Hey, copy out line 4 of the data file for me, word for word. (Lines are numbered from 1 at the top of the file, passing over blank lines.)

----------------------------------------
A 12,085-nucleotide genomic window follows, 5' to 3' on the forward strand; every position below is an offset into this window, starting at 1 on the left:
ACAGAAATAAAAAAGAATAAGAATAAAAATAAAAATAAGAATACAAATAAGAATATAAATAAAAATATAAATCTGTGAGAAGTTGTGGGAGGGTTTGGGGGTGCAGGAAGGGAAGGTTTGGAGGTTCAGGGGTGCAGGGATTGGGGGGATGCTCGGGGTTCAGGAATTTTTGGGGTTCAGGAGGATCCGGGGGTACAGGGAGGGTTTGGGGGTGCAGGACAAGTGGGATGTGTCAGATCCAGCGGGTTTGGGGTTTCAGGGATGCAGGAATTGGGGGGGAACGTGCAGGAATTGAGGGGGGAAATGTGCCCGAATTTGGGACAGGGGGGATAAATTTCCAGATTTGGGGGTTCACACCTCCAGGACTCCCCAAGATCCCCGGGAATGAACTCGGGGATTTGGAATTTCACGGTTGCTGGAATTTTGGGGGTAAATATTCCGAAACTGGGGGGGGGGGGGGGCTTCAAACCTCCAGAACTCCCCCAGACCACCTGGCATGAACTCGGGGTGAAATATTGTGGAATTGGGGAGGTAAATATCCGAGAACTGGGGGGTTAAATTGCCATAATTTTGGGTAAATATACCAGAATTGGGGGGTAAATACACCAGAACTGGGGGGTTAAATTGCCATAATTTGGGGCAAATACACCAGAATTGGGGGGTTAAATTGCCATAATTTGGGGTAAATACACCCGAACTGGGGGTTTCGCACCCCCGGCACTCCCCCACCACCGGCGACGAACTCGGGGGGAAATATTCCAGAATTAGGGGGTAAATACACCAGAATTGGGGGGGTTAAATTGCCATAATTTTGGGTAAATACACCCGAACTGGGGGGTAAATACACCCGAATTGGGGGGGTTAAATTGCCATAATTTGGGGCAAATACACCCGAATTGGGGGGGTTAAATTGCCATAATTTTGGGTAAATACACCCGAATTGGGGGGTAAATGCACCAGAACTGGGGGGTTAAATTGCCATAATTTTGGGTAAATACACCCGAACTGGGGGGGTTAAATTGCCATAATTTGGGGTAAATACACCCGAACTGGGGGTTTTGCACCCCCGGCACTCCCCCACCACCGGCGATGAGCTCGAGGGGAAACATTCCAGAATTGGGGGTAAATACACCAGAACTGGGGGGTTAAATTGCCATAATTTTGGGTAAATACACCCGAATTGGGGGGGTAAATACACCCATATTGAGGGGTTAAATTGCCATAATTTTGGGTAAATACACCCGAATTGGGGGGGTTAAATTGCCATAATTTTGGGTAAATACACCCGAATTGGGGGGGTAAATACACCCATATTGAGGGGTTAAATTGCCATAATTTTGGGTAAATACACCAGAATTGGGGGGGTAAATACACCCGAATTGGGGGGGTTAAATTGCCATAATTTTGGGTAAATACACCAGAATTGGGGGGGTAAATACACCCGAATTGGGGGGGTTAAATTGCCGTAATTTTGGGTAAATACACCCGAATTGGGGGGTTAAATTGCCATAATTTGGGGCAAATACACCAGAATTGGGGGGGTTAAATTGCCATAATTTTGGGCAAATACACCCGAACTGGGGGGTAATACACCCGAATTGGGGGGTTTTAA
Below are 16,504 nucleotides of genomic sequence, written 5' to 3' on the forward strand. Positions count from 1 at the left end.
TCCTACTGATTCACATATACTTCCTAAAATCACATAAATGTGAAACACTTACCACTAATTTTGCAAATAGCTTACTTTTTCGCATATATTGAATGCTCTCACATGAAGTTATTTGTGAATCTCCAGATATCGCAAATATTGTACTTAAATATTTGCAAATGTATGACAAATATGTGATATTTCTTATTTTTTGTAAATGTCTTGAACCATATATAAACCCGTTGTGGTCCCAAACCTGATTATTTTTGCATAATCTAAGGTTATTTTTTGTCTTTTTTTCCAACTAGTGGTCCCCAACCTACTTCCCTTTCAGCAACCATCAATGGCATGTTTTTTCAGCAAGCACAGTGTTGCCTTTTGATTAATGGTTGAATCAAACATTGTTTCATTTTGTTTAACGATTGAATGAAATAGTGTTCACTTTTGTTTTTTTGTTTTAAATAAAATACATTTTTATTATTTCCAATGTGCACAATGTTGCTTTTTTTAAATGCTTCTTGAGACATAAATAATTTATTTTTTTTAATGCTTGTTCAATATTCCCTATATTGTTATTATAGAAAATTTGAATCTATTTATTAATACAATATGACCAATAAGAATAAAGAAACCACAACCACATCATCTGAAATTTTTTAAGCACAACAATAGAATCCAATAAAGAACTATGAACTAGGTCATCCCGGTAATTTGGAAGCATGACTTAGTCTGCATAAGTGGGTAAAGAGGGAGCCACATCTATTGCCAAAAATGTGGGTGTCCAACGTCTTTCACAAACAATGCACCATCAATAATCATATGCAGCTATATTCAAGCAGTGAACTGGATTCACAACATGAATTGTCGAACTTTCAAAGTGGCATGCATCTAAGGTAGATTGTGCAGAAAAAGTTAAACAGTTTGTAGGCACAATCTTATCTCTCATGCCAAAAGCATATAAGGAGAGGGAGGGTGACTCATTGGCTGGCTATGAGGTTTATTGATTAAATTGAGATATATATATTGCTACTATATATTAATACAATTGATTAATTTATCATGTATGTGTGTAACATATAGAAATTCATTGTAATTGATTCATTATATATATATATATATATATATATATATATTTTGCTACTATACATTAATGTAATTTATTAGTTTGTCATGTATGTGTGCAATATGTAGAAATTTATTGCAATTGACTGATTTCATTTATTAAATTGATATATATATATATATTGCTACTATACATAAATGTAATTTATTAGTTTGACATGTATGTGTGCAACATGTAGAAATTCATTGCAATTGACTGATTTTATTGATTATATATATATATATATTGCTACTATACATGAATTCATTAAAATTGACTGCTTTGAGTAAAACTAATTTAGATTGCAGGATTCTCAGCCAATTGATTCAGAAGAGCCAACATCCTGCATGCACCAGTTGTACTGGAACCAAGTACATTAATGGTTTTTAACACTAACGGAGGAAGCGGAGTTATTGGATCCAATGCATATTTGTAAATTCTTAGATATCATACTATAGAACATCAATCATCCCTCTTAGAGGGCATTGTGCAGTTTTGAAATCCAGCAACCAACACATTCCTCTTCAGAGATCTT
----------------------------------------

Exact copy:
TCCTACTGATTCACATATACTTCCTAAAATCACATAAATGTGAAACACTTACCACTAATTTTGCAAATAGCTTACTTTTTCGCATATATTGAATGCTCTCACATGAAGTTATTTGTGAATCTCCAGATATCGCAAATATTGTACTTAAATATTTGCAAATGTATGACAAATATGTGATATTTCTTATTTTTTGTAAATGTCTTGAACCATATATAAACCCGTTGTGGTCCCAAACCTGATTATTTTTGCATAATCTAAGGTTATTTTTTGTCTTTTTTTCCAACTAGTGGTCCCCAACCTACTTCCCTTTCAGCAACCATCAATGGCATGTTTTTTCAGCAAGCACAGTGTTGCCTTTTGATTAATGGTTGAATCAAACATTGTTTCATTTTGTTTAACGATTGAATGAAATAGTGTTCACTTTTGTTTTTTTGTTTTAAATAAAATACATTTTTATTATTTCCAATGTGCACAATGTTGCTTTTTTTAAATGCTTCTTGAGACATAAATAATTTATTTTTTTTAATGCTTGTTCAATATTCCCTATATTGTTATTATAGAAAATTTGAATCTATTTATTAATACAATATGACCAATAAGAATAAAGAAACCACAACCACATCATCTGAAATTTTTTAAGCACAACAATAGAATCCAATAAAGAACTATGAACTAGGTCATCCCGGTAATTTGGAAGCATGACTTAGTCTGCATAAGTGGGTAAAGAGGGAGCCACATCTATTGCCAAAAATGTGGGTGTCCAACGTCTTTCACAAACAATGCACCATCAATAATCATATGCAGCTATATTCAAGCAGTGAACTGGATTCACAACATGAATTGTCGAACTTTCAAAGTGGCATGCATCTAAGGTAGATTGTGCAGAAAAAGTTAAACAGTTTGTAGGCACAATCTTATCTCTCATGCCAAAAGCATATAAGGAGAGGGAGGGTGACTCATTGGCTGGCTATGAGGTTTATTGATTAAATTGAGATATATATATTGCTACTATATATTAATACAATTGATTAATTTATCATGTATGTGTGTAACATATAGAAATTCATTGTAATTGATTCATTATATATATATATATATATATATATATATATTTTGCTACTATACATTAATGTAATTTATTAGTTTGTCATGTATGTGTGCAATATGTAGAAATTTATTGCAATTGACTGATTTCATTTATTAAATTGATATATATATATATATTGCTACTATACATAAATGTAATTTATTAGTTTGACATGTATGTGTGCAACATGTAGAAATTCATTGCAATTGACTGATTTTATTGATTATATATATATATATATTGCTACTATACATGAATTCATTAAAATTGACTGCTTTGAGTAAAACTAATTTAGATTGCAGGATTCTCAGCCAATTGATTCAGAAGAGCCAACATCCTGCATGCACCAGTTGTACTGGAACCAAGTACATTAATGGTTTTTAACACTAACGGAGGAAGCGGAGTTATTGGATCCAATGCATATTTGTAAATTCTTAGATATCATACTATAGAACATCAATCATCCCTCTTAGAGGGCATTGTGCAGTTTTGAAATCCAGCAACCAACACATTCCTCTTCAGAGATCTT